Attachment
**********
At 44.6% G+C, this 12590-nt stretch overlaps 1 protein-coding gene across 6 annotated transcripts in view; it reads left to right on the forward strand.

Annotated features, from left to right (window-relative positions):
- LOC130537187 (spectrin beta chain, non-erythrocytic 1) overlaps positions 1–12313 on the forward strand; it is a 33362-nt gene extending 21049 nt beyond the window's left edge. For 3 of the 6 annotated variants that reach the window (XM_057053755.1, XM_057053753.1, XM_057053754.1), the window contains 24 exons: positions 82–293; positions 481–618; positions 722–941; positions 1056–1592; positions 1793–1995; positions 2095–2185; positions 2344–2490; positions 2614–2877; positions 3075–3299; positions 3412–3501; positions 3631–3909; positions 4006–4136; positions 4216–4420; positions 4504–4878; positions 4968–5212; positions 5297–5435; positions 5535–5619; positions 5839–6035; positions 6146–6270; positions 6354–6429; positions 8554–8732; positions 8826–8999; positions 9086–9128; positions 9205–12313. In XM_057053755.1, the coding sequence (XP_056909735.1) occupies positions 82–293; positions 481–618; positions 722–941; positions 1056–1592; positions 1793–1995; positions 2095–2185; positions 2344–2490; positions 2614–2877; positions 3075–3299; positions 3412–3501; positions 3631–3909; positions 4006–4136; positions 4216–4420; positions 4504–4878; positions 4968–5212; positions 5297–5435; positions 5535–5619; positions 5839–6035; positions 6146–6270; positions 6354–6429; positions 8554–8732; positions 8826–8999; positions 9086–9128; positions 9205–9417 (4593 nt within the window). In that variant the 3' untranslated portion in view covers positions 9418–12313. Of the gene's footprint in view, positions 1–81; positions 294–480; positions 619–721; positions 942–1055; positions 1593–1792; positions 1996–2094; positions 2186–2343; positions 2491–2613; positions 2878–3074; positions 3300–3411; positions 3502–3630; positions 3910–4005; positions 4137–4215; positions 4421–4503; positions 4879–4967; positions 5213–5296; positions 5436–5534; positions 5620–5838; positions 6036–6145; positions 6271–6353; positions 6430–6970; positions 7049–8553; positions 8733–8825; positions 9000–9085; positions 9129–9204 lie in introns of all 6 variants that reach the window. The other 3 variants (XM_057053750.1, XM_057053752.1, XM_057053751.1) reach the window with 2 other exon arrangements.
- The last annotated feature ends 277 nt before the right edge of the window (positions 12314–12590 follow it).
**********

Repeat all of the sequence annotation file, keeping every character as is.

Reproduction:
At 44.6% G+C, this 12590-nt stretch overlaps 1 protein-coding gene across 6 annotated transcripts in view; it reads left to right on the forward strand.

Annotated features, from left to right (window-relative positions):
- LOC130537187 (spectrin beta chain, non-erythrocytic 1) overlaps positions 1–12313 on the forward strand; it is a 33362-nt gene extending 21049 nt beyond the window's left edge. For 3 of the 6 annotated variants that reach the window (XM_057053755.1, XM_057053753.1, XM_057053754.1), the window contains 24 exons: positions 82–293; positions 481–618; positions 722–941; positions 1056–1592; positions 1793–1995; positions 2095–2185; positions 2344–2490; positions 2614–2877; positions 3075–3299; positions 3412–3501; positions 3631–3909; positions 4006–4136; positions 4216–4420; positions 4504–4878; positions 4968–5212; positions 5297–5435; positions 5535–5619; positions 5839–6035; positions 6146–6270; positions 6354–6429; positions 8554–8732; positions 8826–8999; positions 9086–9128; positions 9205–12313. In XM_057053755.1, the coding sequence (XP_056909735.1) occupies positions 82–293; positions 481–618; positions 722–941; positions 1056–1592; positions 1793–1995; positions 2095–2185; positions 2344–2490; positions 2614–2877; positions 3075–3299; positions 3412–3501; positions 3631–3909; positions 4006–4136; positions 4216–4420; positions 4504–4878; positions 4968–5212; positions 5297–5435; positions 5535–5619; positions 5839–6035; positions 6146–6270; positions 6354–6429; positions 8554–8732; positions 8826–8999; positions 9086–9128; positions 9205–9417 (4593 nt within the window). In that variant the 3' untranslated portion in view covers positions 9418–12313. Of the gene's footprint in view, positions 1–81; positions 294–480; positions 619–721; positions 942–1055; positions 1593–1792; positions 1996–2094; positions 2186–2343; positions 2491–2613; positions 2878–3074; positions 3300–3411; positions 3502–3630; positions 3910–4005; positions 4137–4215; positions 4421–4503; positions 4879–4967; positions 5213–5296; positions 5436–5534; positions 5620–5838; positions 6036–6145; positions 6271–6353; positions 6430–6970; positions 7049–8553; positions 8733–8825; positions 9000–9085; positions 9129–9204 lie in introns of all 6 variants that reach the window. The other 3 variants (XM_057053750.1, XM_057053752.1, XM_057053751.1) reach the window with 2 other exon arrangements.
- The last annotated feature ends 277 nt before the right edge of the window (positions 12314–12590 follow it).